Lauren Gunderson’s 2011 play Silent Sky is about succeeding and failing, seeking and discovering, journeying and arriving. That is to say, it’s the story of a life — the life of astronomer Henrietta Leavitt. Silent Sky, directed by Elizabeth Helman, is playing now at Oregon Contemporary Theatre.
Working at Harvard at the turn of the 20th century, Leavitt made significant discoveries leading to the development of the Hubble Telescope.
At the time there weren’t many women working in the sciences, and Silent Sky pitches Leavitt as an unheralded feminist pioneer. The women working at Harvard are referred to as a “harem.” Only men are allowed to use the telescope.
This is an important tale to tell, but it’s far from the play’s most interesting storyline. Instead, Silent Sky’s most vital moments come when playwright Lauren Gunderson contemplates life’s big mysteries, such as: How can two sisters gaze at the heavens, as Leavitt and her sister Margaret do early in the play, one seeing answers while the other sees only questions?
Also, how can we know so much about our universe and still not understand what puts two human souls in orbit with one another? Leavitt and her Harvard colleague Peter Shaw experience this phenomenon as romance blossoms between them.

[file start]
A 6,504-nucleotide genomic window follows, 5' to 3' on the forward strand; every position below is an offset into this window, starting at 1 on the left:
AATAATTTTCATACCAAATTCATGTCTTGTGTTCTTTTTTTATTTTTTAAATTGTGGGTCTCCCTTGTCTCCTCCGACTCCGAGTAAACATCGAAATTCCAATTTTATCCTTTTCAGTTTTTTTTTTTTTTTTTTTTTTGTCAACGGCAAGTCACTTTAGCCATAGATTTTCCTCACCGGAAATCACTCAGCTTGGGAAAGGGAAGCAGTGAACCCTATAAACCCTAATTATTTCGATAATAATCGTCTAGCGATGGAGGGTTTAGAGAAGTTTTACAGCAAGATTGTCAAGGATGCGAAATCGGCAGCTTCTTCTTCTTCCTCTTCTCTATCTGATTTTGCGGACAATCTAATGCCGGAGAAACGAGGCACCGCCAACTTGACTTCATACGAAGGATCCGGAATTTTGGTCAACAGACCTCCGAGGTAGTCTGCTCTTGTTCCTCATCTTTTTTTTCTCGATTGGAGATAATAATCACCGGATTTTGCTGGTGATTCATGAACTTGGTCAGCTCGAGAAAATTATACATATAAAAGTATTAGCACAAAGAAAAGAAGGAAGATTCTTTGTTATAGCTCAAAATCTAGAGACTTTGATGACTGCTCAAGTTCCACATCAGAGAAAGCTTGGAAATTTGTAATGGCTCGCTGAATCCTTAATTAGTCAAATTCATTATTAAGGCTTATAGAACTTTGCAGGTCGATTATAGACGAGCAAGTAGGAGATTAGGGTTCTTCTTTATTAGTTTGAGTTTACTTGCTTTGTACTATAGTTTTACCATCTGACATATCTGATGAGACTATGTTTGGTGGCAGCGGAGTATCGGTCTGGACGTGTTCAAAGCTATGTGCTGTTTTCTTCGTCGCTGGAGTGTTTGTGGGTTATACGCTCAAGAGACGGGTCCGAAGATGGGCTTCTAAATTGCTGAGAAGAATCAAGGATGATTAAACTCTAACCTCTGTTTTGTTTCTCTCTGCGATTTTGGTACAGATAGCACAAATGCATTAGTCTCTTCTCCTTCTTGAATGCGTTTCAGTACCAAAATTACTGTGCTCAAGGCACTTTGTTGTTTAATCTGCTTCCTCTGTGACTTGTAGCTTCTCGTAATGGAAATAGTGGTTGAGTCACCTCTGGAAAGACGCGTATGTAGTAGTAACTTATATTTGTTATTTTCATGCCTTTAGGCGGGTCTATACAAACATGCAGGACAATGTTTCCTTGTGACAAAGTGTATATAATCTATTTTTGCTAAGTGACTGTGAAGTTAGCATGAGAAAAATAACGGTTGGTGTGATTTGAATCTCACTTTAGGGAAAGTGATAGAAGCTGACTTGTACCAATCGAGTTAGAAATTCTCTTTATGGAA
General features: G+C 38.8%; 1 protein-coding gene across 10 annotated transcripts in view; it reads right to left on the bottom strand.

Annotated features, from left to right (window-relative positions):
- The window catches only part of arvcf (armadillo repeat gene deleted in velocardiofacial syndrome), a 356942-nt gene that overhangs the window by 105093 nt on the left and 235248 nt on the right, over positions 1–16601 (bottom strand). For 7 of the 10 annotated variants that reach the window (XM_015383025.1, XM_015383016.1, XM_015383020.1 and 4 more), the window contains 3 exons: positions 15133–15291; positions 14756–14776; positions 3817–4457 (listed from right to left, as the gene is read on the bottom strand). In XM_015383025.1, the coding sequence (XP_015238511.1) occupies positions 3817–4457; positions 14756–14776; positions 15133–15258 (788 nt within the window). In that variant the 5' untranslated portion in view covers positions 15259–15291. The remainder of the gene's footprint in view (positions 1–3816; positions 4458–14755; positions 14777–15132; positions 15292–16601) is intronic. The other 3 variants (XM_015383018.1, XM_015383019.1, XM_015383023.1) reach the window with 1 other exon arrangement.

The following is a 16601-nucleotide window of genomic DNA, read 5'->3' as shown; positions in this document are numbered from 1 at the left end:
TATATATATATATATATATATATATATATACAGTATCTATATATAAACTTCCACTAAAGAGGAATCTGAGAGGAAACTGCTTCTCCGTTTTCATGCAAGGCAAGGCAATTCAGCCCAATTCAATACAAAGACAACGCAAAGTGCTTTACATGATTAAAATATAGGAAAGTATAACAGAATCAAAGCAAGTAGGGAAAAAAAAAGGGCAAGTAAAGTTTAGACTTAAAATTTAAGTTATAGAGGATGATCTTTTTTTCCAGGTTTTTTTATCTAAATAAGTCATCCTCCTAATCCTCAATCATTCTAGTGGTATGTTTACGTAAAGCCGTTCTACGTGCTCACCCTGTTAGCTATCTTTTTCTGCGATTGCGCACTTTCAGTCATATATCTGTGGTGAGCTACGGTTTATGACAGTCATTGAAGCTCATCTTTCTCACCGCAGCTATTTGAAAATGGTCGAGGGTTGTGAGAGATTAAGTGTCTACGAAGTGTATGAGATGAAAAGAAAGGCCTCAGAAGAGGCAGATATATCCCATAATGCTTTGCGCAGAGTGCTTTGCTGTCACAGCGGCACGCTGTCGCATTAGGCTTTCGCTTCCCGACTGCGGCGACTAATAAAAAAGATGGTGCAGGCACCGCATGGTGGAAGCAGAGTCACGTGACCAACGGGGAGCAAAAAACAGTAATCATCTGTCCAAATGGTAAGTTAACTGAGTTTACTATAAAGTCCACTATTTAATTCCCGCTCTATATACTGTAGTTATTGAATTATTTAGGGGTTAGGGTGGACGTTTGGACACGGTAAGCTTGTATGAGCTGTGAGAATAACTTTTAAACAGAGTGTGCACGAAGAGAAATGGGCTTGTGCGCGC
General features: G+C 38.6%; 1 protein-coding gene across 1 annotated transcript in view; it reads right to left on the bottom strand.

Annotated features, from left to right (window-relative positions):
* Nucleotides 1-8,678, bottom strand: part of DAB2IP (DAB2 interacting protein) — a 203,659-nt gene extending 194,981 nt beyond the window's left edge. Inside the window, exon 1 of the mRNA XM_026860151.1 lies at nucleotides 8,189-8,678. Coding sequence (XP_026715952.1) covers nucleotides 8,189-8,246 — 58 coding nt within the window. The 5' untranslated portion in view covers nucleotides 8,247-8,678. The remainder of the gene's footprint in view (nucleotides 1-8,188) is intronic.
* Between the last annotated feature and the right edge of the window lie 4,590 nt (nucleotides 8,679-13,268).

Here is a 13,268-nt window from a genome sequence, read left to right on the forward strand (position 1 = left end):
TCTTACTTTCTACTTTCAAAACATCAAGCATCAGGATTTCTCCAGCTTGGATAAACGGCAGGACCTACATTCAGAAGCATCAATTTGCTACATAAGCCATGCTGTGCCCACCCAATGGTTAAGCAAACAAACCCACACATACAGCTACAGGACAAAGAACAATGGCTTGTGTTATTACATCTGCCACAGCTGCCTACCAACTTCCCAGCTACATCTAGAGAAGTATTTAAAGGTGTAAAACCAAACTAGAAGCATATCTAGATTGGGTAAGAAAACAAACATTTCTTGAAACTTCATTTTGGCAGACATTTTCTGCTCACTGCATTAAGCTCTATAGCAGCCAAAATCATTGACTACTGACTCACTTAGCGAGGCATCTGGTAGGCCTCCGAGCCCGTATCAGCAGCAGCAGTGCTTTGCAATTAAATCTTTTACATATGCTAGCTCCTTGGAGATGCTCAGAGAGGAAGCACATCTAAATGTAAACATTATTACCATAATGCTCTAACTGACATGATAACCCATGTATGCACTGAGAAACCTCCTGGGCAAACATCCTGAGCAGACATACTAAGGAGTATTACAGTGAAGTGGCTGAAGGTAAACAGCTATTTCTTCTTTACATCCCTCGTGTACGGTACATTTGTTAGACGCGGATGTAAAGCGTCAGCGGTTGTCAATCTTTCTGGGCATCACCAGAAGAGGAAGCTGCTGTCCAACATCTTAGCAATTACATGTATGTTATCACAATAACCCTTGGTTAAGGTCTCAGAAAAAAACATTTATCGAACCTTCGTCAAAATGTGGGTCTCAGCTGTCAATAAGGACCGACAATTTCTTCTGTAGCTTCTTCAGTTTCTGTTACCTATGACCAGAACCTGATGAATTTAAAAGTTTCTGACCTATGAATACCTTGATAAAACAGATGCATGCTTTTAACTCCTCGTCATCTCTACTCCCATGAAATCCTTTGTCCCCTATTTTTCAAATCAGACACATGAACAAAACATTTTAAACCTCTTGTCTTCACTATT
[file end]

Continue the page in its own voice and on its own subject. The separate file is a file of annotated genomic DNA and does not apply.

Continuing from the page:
OCT’s production, designed beautifully by Steen V. Mitchell, places the external next to the internal, mixing projected stars alongside handwritten text.
Leavitt, portrayed by Inga R. Wilson, embodies the young century’s seemingly endless opportunities, combining intrepid intelligence with Mae West’s sauciness.
The romance between Leavitt and Shaw (played with charming affability by Cloud Pemble) has a Jimmy Stewart-Katharine Hepburn chemistry. Shaw makes rounds, checking on the women in the lab. “I come around,” he says, awkwardly explaining his role. It works, and you root for the young couple, even when things turn rocky.
Silent Sky’s supporting cast is strong top to bottom. Leavitt’s sister Margaret (played with Midwestern sincerity by Erica Towe) balances Henrietta’s intellectual curiosity with a steadfast faith that not everything in life can, or needs to be, explained by science.
Leavitt’s labmates at Harvard, Annie and Williamina, frequently steal the show. Williamina (Sharon Sless) is a sharp-tongued, wizened old Scot, and Annie (Jen Ferro) is a battleship plowing the waters of 19th-century gender politics.
This pair of women gets the play’s funniest moments, and the laughs are well earned. The camaraderie that develops among Leavitt, Annie and Williamina as they work alongside one another in the lab is pitch-perfect and a highlight of the show.
In a somewhat rushed last act — similar to the way history accelerated with women’s suffrage, war and the floodgates of science thrown open ever wider — we see our cast at its most personal. As is often the case, each character learns that, sometimes, you have to travel outward in order to turn inward.
At several points Leavitt ponders: Exactly where are we? The answer comes, as it often does when we face mortality: Exactly where we’ve always been, and sometimes that’s good enough.
Silent Sky runs through March 19 at Oregon Contemporary Theatre; tickets and info at octeatre.org or 465-1506.